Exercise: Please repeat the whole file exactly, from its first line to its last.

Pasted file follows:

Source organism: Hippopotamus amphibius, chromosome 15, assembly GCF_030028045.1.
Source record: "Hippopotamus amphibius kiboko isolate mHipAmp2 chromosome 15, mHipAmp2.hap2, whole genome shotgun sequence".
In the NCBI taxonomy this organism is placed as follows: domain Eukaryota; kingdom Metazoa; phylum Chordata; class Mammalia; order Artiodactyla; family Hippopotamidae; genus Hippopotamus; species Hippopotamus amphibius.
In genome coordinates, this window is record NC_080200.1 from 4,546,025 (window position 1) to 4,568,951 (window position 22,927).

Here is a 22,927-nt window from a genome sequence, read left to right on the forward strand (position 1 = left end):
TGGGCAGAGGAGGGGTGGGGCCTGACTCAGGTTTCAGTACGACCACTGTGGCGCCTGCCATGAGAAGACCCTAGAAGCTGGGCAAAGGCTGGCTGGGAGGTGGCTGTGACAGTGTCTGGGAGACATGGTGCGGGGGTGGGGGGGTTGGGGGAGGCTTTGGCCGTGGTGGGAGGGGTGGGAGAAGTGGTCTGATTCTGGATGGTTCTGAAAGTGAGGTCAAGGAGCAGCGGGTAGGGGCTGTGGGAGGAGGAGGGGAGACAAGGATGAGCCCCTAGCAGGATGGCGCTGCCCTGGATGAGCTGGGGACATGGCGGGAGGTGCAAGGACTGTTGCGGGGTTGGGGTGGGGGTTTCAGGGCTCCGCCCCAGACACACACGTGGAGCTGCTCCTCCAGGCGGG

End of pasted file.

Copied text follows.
Source organism: Hippopotamus amphibius, chromosome 15, assembly GCF_030028045.1.
Source record: "Hippopotamus amphibius kiboko isolate mHipAmp2 chromosome 15, mHipAmp2.hap2, whole genome shotgun sequence".
In the NCBI taxonomy this organism is placed as follows: domain Eukaryota; kingdom Metazoa; phylum Chordata; class Mammalia; order Artiodactyla; family Hippopotamidae; genus Hippopotamus; species Hippopotamus amphibius.
In genome coordinates, this window is record NC_080200.1 from 4,546,025 (window position 1) to 4,568,951 (window position 22,927).

Here is a 22,927-nt window from a genome sequence, read left to right on the forward strand (position 1 = left end):
TGGGCAGAGGAGGGGTGGGGCCTGACTCAGGTTTCAGTACGACCACTGTGGCGCCTGCCATGAGAAGACCCTAGAAGCTGGGCAAAGGCTGGCTGGGAGGTGGCTGTGACAGTGTCTGGGAGACATGGTGCGGGGGTGGGGGGGTTGGGGGAGGCTTTGGCCGTGGTGGGAGGGGTGGGAGAAGTGGTCTGATTCTGGATGGTTCTGAAAGTGAGGTCAAGGAGCAGCGGGTAGGGGCTGTGGGAGGAGGAGGGGAGACAAGGATGAGCCCCTAGCAGGATGGCGCTGCCCTGGATGAGCTGGGGACATGGCGGGAGGTGCAAGGACTGTTGCGGGGTTGGGGTGGGGGTTTCAGGGCTCCGCCCCAGACACACACGTGGAGCTGCTCCTCCAGGCGGG